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Standard treatment of patients with chronic myelogenous leukemia in chronic phase consists of allogeneic stem cell transplantation or interferon. Treatment with interferon has been demonstrated in several clinical trials to prolong survival when compared to other single agent chemotherapy treatment regimens. In order to determine whether the addition of chemotherapy to interferon could improve the survival of patients, doctors in France performed a large clinical study directly comparing treatment with interferon to treatment with interferon plus chemotherapy.

In this clinical study, 745 patients less than 70 years of age were treated with a standard regimen of interferon. Half of the patients were additionally treated with monthly administration of cytarabine chemotherapy. Patients treated with the combination of cytarabine and interferon were more likely to achieve a complete hematologic remission or a major cytogenetic response. Five years from initiation of treatment, 70% of patients treated with interferon plus cytarabine survived, compared to only 58% of patients treated with interferon alone. Importantly, the addition of cytarabine did not increase the likelihood that patients stopped treatment from side effects.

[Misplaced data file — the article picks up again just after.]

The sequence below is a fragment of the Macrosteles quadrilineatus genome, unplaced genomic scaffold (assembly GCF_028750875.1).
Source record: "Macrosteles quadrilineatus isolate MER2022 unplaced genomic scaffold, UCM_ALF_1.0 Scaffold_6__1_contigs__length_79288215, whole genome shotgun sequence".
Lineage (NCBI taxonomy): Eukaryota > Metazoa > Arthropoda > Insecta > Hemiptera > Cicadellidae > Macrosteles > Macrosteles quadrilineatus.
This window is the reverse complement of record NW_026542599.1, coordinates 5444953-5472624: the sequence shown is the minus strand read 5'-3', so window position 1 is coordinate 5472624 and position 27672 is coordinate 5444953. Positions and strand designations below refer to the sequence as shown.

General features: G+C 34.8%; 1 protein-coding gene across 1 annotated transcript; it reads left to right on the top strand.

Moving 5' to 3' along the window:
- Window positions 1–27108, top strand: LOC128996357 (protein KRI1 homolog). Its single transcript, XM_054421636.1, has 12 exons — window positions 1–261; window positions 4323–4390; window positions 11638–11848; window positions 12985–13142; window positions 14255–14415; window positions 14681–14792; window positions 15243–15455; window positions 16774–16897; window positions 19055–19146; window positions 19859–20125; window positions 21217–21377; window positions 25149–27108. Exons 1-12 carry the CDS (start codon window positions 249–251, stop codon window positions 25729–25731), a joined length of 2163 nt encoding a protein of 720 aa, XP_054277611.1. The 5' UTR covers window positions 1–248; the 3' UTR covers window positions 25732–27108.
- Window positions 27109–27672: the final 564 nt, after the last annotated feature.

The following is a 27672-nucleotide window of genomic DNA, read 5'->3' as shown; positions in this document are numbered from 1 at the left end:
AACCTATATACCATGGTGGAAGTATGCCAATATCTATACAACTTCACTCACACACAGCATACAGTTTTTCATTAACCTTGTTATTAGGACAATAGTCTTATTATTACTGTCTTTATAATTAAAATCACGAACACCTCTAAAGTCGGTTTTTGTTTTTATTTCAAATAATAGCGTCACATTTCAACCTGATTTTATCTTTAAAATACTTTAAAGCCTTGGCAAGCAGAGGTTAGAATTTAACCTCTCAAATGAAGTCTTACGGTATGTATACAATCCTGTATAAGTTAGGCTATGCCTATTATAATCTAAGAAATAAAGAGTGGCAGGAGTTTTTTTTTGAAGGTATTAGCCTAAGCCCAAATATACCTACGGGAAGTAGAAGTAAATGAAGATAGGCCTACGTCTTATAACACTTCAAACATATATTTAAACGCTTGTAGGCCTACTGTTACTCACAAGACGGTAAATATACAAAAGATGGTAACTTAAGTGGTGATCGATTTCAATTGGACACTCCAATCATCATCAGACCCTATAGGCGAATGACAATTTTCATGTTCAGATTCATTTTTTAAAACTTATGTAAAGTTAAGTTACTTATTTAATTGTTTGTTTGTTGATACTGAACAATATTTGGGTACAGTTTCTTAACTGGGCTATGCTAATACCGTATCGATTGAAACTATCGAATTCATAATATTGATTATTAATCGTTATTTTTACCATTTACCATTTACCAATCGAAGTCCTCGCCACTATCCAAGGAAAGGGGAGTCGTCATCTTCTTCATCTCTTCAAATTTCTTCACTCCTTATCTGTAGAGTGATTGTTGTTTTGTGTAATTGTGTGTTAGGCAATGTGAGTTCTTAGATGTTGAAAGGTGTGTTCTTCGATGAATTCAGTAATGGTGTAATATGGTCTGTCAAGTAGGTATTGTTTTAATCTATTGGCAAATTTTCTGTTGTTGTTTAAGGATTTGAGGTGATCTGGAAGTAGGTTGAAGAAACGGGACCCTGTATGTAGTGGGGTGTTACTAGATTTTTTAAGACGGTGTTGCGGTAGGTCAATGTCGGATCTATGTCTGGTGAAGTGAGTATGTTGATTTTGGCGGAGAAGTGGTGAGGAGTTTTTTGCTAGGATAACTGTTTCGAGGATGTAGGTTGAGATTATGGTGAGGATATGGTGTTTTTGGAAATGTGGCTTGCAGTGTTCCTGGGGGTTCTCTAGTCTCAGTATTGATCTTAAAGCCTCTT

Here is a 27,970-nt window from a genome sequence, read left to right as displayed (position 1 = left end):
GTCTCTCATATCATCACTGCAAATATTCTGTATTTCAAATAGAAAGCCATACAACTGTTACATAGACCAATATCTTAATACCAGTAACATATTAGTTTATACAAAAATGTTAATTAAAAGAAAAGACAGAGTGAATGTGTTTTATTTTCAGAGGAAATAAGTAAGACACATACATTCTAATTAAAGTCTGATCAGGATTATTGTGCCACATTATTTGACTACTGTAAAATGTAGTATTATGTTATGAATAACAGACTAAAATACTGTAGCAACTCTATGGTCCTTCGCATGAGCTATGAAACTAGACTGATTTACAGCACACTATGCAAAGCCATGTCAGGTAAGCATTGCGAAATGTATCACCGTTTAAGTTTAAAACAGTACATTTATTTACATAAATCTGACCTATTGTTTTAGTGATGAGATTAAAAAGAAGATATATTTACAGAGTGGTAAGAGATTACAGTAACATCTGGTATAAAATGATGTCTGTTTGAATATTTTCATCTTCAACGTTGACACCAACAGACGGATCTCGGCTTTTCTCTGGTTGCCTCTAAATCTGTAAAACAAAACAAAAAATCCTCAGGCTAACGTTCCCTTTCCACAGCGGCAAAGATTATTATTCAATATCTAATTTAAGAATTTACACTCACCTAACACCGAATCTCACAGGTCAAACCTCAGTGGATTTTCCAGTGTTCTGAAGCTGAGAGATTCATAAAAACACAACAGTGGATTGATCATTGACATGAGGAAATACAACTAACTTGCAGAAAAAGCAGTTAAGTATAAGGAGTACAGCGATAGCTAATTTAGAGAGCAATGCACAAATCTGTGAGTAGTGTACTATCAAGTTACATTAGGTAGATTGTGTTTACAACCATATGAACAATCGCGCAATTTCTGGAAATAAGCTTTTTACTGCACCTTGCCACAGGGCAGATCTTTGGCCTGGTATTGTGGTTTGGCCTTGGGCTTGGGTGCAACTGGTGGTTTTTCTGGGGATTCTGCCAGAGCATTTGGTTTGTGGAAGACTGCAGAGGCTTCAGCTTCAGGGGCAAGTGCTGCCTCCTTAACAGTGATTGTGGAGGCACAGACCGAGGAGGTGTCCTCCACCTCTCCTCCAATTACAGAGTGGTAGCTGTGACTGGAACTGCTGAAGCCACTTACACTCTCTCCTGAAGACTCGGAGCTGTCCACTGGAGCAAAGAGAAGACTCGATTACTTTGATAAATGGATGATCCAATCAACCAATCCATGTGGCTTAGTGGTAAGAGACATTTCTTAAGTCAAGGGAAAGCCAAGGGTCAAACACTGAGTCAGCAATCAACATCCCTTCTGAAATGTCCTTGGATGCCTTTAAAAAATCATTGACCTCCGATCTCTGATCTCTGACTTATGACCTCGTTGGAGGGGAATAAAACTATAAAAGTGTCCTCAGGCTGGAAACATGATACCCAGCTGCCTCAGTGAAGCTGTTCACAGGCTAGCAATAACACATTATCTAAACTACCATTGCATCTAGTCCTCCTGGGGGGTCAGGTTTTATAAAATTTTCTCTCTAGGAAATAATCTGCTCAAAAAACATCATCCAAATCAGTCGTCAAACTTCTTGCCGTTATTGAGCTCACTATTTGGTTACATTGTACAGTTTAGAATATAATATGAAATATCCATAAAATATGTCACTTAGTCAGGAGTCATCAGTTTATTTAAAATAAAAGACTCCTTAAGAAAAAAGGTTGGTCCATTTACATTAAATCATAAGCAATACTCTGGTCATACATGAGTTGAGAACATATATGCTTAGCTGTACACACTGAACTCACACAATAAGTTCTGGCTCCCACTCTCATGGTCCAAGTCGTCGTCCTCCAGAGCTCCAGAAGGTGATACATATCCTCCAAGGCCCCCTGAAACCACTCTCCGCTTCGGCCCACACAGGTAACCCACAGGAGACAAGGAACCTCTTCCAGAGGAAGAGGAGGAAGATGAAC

In summary, the results of this clinical trial demonstrate that the addition of monthly cytarabine chemotherapy treatment to a standard regimen of interferon can improve the survival of patients with chronic phase chronic myelogenous leukemia without increasing the toxicity of the interferon treatment. The combination of cytarabine and interferon is a standard treatment option for patients unable to pursue curative treatment with allogeneic stem cell transplantation. (Proceedings of American Society of Clinical Oncology, Vol 18, Abstract 23, 1999.)

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